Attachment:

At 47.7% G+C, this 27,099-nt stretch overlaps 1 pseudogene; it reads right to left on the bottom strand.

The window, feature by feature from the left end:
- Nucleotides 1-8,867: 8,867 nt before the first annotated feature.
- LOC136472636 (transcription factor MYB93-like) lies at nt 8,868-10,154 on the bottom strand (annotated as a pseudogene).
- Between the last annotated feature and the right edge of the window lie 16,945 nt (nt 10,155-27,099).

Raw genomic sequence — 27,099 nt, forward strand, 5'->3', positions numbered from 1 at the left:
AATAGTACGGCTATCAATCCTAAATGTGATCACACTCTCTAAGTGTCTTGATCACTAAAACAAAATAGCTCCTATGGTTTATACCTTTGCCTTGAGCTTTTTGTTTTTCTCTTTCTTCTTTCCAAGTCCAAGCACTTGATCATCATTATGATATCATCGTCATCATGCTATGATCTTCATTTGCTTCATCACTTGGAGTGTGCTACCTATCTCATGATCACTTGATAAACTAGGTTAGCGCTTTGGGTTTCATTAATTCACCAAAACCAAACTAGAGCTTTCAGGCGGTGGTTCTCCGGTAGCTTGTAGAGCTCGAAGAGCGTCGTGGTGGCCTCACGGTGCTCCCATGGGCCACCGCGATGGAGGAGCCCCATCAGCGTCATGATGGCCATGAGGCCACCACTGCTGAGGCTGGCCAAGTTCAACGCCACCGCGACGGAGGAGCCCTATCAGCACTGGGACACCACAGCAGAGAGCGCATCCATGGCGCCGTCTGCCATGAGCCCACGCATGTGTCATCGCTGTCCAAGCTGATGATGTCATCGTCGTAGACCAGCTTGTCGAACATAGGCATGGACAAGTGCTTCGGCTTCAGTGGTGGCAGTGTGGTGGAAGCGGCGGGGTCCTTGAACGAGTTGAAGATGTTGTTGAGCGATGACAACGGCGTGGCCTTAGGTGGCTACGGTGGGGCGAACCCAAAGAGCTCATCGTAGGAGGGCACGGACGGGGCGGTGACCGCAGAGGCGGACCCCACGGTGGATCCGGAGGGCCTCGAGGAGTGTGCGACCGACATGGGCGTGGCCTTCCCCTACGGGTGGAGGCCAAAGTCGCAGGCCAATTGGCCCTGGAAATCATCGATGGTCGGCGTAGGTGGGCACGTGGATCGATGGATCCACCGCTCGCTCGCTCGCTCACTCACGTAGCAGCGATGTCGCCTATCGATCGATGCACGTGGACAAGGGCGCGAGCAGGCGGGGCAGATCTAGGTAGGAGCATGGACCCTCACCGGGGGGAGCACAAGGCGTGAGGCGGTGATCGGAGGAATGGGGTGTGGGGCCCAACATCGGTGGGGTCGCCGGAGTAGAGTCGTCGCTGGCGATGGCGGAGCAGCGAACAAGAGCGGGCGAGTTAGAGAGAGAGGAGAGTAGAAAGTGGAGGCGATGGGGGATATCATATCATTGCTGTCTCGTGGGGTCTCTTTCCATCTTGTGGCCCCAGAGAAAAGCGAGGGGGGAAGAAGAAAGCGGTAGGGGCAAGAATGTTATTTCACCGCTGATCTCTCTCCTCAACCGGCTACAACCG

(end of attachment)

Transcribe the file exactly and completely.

At 47.7% G+C, this 27,099-nt stretch overlaps 1 pseudogene; it reads right to left on the bottom strand.

The window, feature by feature from the left end:
- Nucleotides 1-8,867: 8,867 nt before the first annotated feature.
- LOC136472636 (transcription factor MYB93-like) lies at nt 8,868-10,154 on the bottom strand (annotated as a pseudogene).
- Between the last annotated feature and the right edge of the window lie 16,945 nt (nt 10,155-27,099).

Raw genomic sequence — 27,099 nt, forward strand, 5'->3', positions numbered from 1 at the left:
AATAGTACGGCTATCAATCCTAAATGTGATCACACTCTCTAAGTGTCTTGATCACTAAAACAAAATAGCTCCTATGGTTTATACCTTTGCCTTGAGCTTTTTGTTTTTCTCTTTCTTCTTTCCAAGTCCAAGCACTTGATCATCATTATGATATCATCGTCATCATGCTATGATCTTCATTTGCTTCATCACTTGGAGTGTGCTACCTATCTCATGATCACTTGATAAACTAGGTTAGCGCTTTGGGTTTCATTAATTCACCAAAACCAAACTAGAGCTTTCAGGCGGTGGTTCTCCGGTAGCTTGTAGAGCTCGAAGAGCGTCGTGGTGGCCTCACGGTGCTCCCATGGGCCACCGCGATGGAGGAGCCCCATCAGCGTCATGATGGCCATGAGGCCACCACTGCTGAGGCTGGCCAAGTTCAACGCCACCGCGACGGAGGAGCCCTATCAGCACTGGGACACCACAGCAGAGAGCGCATCCATGGCGCCGTCTGCCATGAGCCCACGCATGTGTCATCGCTGTCCAAGCTGATGATGTCATCGTCGTAGACCAGCTTGTCGAACATAGGCATGGACAAGTGCTTCGGCTTCAGTGGTGGCAGTGTGGTGGAAGCGGCGGGGTCCTTGAACGAGTTGAAGATGTTGTTGAGCGATGACAACGGCGTGGCCTTAGGTGGCTACGGTGGGGCGAACCCAAAGAGCTCATCGTAGGAGGGCACGGACGGGGCGGTGACCGCAGAGGCGGACCCCACGGTGGATCCGGAGGGCCTCGAGGAGTGTGCGACCGACATGGGCGTGGCCTTCCCCTACGGGTGGAGGCCAAAGTCGCAGGCCAATTGGCCCTGGAAATCATCGATGGTCGGCGTAGGTGGGCACGTGGATCGATGGATCCACCGCTCGCTCGCTCGCTCACTCACGTAGCAGCGATGTCGCCTATCGATCGATGCACGTGGACAAGGGCGCGAGCAGGCGGGGCAGATCTAGGTAGGAGCATGGACCCTCACCGGGGGGAGCACAAGGCGTGAGGCGGTGATCGGAGGAATGGGGTGTGGGGCCCAACATCGGTGGGGTCGCCGGAGTAGAGTCGTCGCTGGCGATGGCGGAGCAGCGAACAAGAGCGGGCGAGTTAGAGAGAGAGGAGAGTAGAAAGTGGAGGCGATGGGGGATATCATATCATTGCTGTCTCGTGGGGTCTCTTTCCATCTTGTGGCCCCAGAGAAAAGCGAGGGGGGAAGAAGAAAGCGGTAGGGGCAAGAATGTTATTTCACCGCTGATCTCTCTCCTCAACCGGCTACAACCG